Charles and Camilla: the sting in the fairytale
The British monarchy is so crisis-ridden that it can't even organise a wedding in a castle.
The attempt to unite Prince Charles and Camilla Parker-Bowles in matrimony has exposed the holes in Britain’s Royal Family.
Today’s announcement that the Queen won’t be at the wedding ceremony was the latest in a series of cock-ups about the who, where and how of the heir to the throne’s second wedding. This fracas makes clear that the Royal Family has no idea what it is supposed to be anymore – or how it is supposed to behave. After trying to reinvent itself as a bunch of ordinary guys and gals, it now doesn’t know whether to behave as king or as commoner. Meanwhile, the media mocks from the sidelines, treating the Royals as a bunch of court fools.
First, there was confusion about where to tie the knot. Originally the plan was to wed in a civil ceremony at Windsor Castle, until the Sun pointed out that licensing laws would have meant opening up the castle for public weddings for the next three years. Not impressed by the idea of people throwing confetti on the Queen’s lawns, the event was shifted to the cramped venue of the local Guildhall, a venue that even Prince Charles admitted was pretty seedy.
Given that it’s a civil ceremony, in theory anybody who wants to should be able to attend and register their objections – though in practice the Royal protection police might have different ideas. The official notice of the wedding is now on public display, listing the couple’s occupations, addresses, and other personal details (Charles’ occupation is listed as ‘Prince of the United Kingdom’, while Camilla’s was left blank).
In an attempt to lend the event some legitimacy, the wedding will be followed by a church blessing at Windsor Castle led by the Archbishop of Canterbury, and a lavish reception attended by senior Royals. These schizophrenic arrangements are testimony to the Royal Family’s confused status: a surreptitious, downmarket tying of the knot, with the official gloss as an afterthought.
Then there is the debate about whether it’s legal anyway. Although the Lord Chancellor has given it his stamp, many legal experts are pointing out that the 1836 Marriage Act forbids the Royals from having a civil ceremony. The 1949 Marriage Act formalised civil marriages and superseded the earlier act, but included a clause saying that ‘Nothing in this Act shall affect any law or custom relating to the marriage of members of the Royal Family’. Both a BBC Panorama documentary and the tabloids have been banging this drum, forcing the Lord Chancellor to take the unusual step of revealing the basis of his legal advice.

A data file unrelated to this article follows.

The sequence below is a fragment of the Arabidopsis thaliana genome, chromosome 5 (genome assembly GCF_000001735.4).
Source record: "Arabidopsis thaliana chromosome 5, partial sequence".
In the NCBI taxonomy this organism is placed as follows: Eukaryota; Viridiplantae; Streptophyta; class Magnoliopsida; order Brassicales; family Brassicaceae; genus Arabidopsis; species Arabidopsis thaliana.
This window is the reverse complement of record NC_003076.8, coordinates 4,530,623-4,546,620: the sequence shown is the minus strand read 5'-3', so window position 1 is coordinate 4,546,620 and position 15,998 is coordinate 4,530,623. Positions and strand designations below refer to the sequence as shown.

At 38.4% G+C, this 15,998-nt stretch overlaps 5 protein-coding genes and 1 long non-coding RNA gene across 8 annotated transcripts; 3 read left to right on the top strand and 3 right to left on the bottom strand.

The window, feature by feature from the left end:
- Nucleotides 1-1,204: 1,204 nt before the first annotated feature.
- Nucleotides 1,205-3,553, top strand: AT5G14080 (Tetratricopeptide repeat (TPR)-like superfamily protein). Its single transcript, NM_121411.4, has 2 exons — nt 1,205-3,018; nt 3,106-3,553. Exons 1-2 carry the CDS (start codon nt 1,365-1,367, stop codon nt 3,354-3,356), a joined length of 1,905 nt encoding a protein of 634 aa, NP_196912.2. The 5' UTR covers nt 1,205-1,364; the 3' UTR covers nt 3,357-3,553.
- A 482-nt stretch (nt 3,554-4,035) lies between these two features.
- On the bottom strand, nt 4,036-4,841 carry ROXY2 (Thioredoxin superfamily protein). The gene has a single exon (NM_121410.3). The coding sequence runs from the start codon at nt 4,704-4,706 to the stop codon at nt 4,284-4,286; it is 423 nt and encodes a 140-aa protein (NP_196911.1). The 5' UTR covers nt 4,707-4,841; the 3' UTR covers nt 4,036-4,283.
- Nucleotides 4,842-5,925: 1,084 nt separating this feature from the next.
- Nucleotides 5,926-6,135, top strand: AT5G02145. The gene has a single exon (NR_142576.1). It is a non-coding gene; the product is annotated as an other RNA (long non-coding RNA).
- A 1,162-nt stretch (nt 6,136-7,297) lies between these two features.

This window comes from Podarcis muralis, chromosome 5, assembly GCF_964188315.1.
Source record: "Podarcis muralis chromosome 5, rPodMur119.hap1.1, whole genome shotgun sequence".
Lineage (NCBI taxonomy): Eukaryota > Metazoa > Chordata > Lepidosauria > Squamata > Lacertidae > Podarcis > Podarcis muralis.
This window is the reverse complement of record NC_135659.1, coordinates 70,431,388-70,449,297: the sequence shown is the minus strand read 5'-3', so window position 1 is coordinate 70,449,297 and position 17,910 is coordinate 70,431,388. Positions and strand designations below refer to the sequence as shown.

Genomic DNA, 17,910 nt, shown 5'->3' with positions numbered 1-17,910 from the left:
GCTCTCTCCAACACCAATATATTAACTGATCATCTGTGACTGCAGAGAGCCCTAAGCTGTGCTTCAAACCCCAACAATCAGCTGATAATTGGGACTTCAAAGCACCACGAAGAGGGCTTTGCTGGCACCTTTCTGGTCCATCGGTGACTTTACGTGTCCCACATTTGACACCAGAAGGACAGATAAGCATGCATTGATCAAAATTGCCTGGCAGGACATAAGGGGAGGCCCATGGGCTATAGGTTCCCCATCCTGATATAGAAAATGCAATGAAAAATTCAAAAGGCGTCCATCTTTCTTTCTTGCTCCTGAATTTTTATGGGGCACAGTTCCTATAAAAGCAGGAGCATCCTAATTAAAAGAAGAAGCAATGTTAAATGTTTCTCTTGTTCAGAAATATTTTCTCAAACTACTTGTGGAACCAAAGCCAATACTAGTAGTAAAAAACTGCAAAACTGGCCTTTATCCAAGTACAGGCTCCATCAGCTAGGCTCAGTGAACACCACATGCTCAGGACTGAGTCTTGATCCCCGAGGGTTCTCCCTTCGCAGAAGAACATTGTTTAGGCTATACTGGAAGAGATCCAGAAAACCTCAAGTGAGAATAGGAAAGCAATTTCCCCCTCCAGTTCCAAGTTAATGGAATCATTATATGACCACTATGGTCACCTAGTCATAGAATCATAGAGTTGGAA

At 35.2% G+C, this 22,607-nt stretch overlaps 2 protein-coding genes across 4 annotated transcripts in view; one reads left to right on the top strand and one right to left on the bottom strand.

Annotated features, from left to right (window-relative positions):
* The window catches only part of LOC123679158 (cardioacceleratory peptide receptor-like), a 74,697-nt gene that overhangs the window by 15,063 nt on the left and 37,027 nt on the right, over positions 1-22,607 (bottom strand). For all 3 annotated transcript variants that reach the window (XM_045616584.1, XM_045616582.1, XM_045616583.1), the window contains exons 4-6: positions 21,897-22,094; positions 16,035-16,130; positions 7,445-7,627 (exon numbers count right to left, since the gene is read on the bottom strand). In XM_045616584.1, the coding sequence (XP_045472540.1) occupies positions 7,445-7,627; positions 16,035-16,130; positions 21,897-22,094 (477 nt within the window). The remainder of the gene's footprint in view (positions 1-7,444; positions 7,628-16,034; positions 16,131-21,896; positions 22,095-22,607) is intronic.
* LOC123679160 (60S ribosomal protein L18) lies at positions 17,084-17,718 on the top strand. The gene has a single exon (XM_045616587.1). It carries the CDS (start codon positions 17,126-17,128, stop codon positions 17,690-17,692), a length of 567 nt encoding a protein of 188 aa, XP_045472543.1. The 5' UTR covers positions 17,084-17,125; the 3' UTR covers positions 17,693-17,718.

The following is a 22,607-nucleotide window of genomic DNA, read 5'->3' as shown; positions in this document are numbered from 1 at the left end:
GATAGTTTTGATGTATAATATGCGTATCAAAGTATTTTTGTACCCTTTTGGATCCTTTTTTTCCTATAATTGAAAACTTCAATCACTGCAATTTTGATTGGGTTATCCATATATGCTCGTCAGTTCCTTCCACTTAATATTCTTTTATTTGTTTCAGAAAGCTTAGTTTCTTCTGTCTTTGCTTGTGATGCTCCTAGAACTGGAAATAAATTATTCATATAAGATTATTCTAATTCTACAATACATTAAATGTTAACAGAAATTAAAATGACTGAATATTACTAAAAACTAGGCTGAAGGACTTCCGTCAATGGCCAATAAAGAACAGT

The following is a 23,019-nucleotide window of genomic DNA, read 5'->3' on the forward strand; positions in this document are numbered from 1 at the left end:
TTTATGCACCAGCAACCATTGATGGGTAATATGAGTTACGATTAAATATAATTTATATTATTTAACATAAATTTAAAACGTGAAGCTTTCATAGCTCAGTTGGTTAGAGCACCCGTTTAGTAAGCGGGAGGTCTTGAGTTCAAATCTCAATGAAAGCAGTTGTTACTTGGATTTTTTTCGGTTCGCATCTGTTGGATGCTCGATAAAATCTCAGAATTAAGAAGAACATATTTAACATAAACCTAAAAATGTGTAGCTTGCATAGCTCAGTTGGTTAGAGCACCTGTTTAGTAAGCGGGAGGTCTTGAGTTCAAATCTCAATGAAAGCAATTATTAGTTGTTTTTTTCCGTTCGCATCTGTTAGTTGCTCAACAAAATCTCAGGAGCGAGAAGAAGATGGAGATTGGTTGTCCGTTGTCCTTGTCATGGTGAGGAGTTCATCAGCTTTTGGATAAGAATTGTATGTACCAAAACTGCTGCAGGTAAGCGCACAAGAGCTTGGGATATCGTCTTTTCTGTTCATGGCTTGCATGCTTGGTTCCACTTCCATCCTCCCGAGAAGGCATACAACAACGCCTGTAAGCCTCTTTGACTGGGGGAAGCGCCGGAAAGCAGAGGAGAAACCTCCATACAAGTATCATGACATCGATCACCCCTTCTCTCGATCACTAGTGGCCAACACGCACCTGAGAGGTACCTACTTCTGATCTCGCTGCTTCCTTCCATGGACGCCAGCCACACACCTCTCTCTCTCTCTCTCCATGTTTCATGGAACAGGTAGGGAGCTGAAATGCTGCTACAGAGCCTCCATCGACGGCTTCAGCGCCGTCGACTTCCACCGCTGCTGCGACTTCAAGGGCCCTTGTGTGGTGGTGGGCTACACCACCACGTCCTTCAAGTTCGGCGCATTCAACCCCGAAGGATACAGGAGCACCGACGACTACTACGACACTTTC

Finally, there is the dilemma about Camilla’s status. Although she is sporting a Royal Family heirloom on her finger, her position is in limbo. In theory, she should be Queen if Charles becomes King, but thinking this might be a step too far Royal advisers have settled on the title Princess Consort. For now, Camilla’s legal title will be Princess of Wales, but for reasons of taste she will use Her Royal Highness the Duchess of Cornwall instead.
This unholy matrimony raises problems for Charles’ position as prospective head of the Church of England, which still frowns on second marriages (especially in cases, such as this, where the relationship helped to split up first marriages). A worried Church of England General Synod has been wringing its hands, unsure of whether to give its full blessing, and concerned about the implications for the relationship between church and state.
This is a very modern constitutional crisis. When Edward VIII tried to marry the twice-divorced American Wallis Simpson in 1936, the government and Royal advisers kept the issue away from the public eye until the King announced his abdication. It was only in 2000 that papers on the affair were released. By contrast, every part of Charles and Camilla’s relationship has been played out in full public view. From the couple’s engagement plans to their wedding invitation, to the Queen’s ban on Charles and Camilla sleeping together before the wedding, everything has leaked out. And neither the government nor the Royal Family seems to be in control.
What has changed? It’s not just that the latest generation of the Royal Family is particularly foolish, though many of them may well be. Instead, the Royal Family has lost the basis of its prestige, which lay in the value assigned to British tradition and the Empire. Over the past 50 years, the Royals have tried to reinvent themselves as ordinary, showing the ‘common touch’ and giving TV interviews at home. The contradiction between its old and new faces became increasingly difficult to maintain.
It is questionable how much any of this means to the public. If the Royal Family’s fall from grace means that they can’t organise a wedding, it also means that nobody cares that much. The press has been churning out six-page spreads, running polls over the rights and wrongs of the royal wedding, and predicting the saga will ‘split the country’. But Camilla v Diana will no more split the country than a series of EastEnders.
One BBC Online debate asked people whether the Queen should go to the wedding. ‘Perhaps the Queen is as bored and indifferent to this proposed wedding as the rest of her population’, offered one contributor (1). Others responded as if it was a question to a problem page, saying either that the Queen should go because she was Charles’ mother, or that she shouldn’t go if she didn’t want to. When the Royal Family has lost its symbolic significance, the decorum of Royal relationships is of little interest.
All of this exposes the continuing redundancy of the Royal Family. They don’t even seem to be much use for the British establishment anymore. Perhaps it’s time to get finally rid of them, once and for all.
(1) Should the Queen attend royal wedding?, BBC News, 23 February 2005
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